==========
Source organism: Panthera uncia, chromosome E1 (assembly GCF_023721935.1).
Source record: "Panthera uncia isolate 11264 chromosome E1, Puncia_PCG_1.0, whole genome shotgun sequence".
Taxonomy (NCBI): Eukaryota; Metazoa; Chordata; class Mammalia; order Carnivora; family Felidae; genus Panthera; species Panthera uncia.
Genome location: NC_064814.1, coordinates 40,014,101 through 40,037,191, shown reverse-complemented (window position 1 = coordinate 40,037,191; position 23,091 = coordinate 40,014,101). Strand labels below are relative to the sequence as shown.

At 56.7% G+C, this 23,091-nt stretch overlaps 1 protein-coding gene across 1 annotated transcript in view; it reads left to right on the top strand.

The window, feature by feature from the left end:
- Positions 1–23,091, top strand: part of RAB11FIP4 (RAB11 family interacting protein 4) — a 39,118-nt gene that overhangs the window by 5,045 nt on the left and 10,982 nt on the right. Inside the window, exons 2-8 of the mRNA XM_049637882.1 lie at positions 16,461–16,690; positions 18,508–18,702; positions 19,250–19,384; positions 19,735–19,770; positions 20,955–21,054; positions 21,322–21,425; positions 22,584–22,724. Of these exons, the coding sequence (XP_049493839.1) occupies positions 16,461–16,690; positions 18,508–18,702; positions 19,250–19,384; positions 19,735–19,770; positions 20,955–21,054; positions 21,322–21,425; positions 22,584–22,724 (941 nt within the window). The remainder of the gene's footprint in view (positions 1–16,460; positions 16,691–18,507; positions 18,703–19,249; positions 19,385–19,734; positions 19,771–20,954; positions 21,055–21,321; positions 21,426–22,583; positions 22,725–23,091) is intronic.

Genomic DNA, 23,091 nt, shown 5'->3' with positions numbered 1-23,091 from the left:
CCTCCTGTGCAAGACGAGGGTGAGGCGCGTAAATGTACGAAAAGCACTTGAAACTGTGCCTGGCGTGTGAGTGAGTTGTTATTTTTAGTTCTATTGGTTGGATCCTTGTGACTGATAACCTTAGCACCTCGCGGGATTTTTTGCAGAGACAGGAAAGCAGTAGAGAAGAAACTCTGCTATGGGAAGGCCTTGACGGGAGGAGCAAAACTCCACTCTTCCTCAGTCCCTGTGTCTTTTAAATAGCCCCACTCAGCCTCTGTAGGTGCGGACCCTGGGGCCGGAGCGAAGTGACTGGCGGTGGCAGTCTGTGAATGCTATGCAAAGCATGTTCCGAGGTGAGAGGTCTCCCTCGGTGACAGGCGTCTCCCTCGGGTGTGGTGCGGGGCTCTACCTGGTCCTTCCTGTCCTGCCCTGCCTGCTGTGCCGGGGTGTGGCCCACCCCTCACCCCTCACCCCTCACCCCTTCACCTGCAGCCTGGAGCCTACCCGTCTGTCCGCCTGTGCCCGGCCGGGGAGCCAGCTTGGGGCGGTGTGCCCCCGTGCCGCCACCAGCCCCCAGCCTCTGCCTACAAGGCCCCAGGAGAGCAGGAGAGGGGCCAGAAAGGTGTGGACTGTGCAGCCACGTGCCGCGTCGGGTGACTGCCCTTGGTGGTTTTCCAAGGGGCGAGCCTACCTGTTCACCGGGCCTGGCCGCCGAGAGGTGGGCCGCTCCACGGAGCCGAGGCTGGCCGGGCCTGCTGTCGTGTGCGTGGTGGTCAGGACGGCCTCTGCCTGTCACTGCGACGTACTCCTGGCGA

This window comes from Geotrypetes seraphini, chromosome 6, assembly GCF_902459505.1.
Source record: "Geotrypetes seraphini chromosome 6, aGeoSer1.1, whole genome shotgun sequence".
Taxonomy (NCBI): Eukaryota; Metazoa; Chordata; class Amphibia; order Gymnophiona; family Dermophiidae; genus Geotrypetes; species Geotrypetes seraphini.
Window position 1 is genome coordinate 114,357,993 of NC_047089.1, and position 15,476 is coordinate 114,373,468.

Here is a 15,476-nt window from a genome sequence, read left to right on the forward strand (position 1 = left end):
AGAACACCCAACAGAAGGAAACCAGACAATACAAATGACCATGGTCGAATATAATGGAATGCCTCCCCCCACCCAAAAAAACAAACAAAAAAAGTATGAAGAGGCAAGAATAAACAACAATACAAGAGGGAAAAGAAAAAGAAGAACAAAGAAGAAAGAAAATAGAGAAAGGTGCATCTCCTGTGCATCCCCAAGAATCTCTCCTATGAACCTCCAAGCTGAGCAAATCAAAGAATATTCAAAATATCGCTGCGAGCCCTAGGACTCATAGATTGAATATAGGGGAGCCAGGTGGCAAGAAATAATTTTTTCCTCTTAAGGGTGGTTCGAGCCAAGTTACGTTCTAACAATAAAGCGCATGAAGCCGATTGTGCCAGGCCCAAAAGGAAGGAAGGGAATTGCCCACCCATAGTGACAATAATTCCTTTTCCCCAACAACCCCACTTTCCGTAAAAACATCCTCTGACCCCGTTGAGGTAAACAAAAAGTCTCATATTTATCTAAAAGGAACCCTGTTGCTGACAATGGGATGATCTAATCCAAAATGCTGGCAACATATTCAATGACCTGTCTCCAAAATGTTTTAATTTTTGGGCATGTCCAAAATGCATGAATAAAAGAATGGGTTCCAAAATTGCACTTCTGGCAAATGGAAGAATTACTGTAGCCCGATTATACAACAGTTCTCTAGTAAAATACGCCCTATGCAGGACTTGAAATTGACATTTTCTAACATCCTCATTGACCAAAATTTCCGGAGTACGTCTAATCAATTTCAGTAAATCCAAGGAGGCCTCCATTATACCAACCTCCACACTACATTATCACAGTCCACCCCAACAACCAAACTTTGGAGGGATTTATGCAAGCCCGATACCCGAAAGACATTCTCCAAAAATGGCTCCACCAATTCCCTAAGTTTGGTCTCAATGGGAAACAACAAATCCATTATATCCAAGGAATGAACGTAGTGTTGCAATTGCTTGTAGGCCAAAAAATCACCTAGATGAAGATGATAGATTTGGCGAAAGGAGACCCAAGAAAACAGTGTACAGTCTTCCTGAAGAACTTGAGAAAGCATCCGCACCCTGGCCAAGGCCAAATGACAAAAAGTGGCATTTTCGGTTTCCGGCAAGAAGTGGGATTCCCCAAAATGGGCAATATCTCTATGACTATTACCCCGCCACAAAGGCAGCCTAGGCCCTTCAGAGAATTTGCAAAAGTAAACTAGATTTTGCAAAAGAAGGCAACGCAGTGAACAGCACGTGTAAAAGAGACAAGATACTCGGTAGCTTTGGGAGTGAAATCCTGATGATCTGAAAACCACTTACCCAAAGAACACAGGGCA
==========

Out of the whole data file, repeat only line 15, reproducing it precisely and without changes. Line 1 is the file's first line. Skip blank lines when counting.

AGAACACCCAACAGAAGGAAACCAGACAATACAAATGACCATGGTCGAATATAATGGAATGCCTCCCCCCACCCAAAAAAACAAACAAAAAAAGTATGAAGAGGCAAGAATAAACAACAATACAAGAGGGAAAAGAAAAAGAAGAACAAAGAAGAAAGAAAATAGAGAAAGGTGCATCTCCTGTGCATCCCCAAGAATCTCTCCTATGAACCTCCAAGCTGAGCAAATCAAAGAATATTCAAAATATCGCTGCGAGCCCTAGGACTCATAGATTGAATATAGGGGAGCCAGGTGGCAAGAAATAATTTTTTCCTCTTAAGGGTGGTTCGAGCCAAGTTACGTTCTAACAATAAAGCGCATGAAGCCGATTGTGCCAGGCCCAAAAGGAAGGAAGGGAATTGCCCACCCATAGTGACAATAATTCCTTTTCCCCAACAACCCCACTTTCCGTAAAAACATCCTCTGACCCCGTTGAGGTAAACAAAAAGTCTCATATTTATCTAAAAGGAACCCTGTTGCTGACAATGGGATGATCTAATCCAAAATGCTGGCAACATATTCAATGACCTGTCTCCAAAATGTTTTAATTTTTGGGCATGTCCAAAATGCATGAATAAAAGAATGGGTTCCAAAATTGCACTTCTGGCAAATGGAAGAATTACTGTAGCCCGATTATACAACAGTTCTCTAGTAAAATACGCCCTATGCAGGACTTGAAATTGACATTTTCTAACATCCTCATTGACCAAAATTTCCGGAGTACGTCTAATCAATTTCAGTAAATCCAAGGAGGCCTCCATTATACCAACCTCCACACTACATTATCACAGTCCACCCCAACAACCAAACTTTGGAGGGATTTATGCAAGCCCGATACCCGAAAGACATTCTCCAAAAATGGCTCCACCAATTCCCTAAGTTTGGTCTCAATGGGAAACAACAAATCCATTATATCCAAGGAATGAACGTAGTGTTGCAATTGCTTGTAGGCCAAAAAATCACCTAGATGAAGATGATAGATTTGGCGAAAGGAGACCCAAGAAAACAGTGTACAGTCTTCCTGAAGAACTTGAGAAAGCATCCGCACCCTGGCCAAGGCCAAATGACAAAAAGTGGCATTTTCGGTTTCCGGCAAGAAGTGGGATTCCCCAAAATGGGCAATATCTCTATGACTATTACCCCGCCACAAAGGCAGCCTAGGCCCTTCAGAGAATTTGCAAAAGTAAACTAGATTTTGCAAAAGAAGGCAACGCAGTGAACAGCACGTGTAAAAGAGACAAGATACTCGGTAGCTTTGGGAGTGAAATCCTGATGATCTGAAAACCACTTACCCAAAGAACACAGGGCA